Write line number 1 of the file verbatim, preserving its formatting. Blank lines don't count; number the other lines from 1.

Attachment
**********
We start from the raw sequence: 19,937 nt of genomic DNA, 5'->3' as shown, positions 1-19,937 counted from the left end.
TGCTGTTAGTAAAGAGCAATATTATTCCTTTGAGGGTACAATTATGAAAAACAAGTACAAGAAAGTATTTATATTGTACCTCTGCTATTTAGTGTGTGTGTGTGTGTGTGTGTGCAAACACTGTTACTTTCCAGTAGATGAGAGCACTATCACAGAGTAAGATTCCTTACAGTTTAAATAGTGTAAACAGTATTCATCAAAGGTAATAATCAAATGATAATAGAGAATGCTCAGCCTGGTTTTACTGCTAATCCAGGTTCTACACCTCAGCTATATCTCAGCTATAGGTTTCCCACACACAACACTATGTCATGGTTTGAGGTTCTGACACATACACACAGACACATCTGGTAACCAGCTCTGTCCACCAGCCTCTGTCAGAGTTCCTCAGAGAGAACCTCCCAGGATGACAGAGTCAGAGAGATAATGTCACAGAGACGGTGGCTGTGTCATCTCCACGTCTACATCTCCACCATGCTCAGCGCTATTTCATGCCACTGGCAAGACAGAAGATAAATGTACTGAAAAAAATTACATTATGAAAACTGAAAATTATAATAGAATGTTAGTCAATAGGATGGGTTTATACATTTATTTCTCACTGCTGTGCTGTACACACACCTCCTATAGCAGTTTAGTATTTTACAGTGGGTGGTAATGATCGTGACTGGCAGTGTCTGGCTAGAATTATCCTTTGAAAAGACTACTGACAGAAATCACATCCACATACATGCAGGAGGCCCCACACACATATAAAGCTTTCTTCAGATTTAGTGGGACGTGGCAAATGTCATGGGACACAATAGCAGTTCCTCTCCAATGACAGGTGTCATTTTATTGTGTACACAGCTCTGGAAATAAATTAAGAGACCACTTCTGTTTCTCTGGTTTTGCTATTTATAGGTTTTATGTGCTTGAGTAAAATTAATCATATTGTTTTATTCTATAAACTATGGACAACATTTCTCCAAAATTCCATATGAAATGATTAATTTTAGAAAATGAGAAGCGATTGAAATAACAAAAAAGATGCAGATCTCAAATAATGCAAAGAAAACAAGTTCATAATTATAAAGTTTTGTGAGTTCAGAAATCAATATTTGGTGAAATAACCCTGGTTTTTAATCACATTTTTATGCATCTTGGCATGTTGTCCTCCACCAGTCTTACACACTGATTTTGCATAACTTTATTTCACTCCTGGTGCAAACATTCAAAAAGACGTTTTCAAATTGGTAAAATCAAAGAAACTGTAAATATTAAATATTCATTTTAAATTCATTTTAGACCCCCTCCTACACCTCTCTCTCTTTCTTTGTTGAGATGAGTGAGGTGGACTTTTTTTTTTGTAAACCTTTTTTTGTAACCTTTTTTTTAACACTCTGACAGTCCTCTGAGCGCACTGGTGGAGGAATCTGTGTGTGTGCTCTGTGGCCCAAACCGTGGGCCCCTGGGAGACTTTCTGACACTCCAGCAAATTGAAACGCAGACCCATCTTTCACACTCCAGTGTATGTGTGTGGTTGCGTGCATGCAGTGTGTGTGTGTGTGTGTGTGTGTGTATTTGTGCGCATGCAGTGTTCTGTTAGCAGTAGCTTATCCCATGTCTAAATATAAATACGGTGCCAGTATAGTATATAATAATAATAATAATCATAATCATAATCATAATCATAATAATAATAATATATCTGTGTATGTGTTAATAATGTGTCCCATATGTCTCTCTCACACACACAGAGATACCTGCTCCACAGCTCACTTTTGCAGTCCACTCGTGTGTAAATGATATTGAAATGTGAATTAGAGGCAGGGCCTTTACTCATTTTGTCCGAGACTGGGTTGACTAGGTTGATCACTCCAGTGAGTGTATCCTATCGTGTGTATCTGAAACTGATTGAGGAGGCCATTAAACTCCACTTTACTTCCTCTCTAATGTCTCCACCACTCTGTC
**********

We start from the raw sequence: 19,937 nt of genomic DNA, 5'->3' as shown, positions 1-19,937 counted from the left end.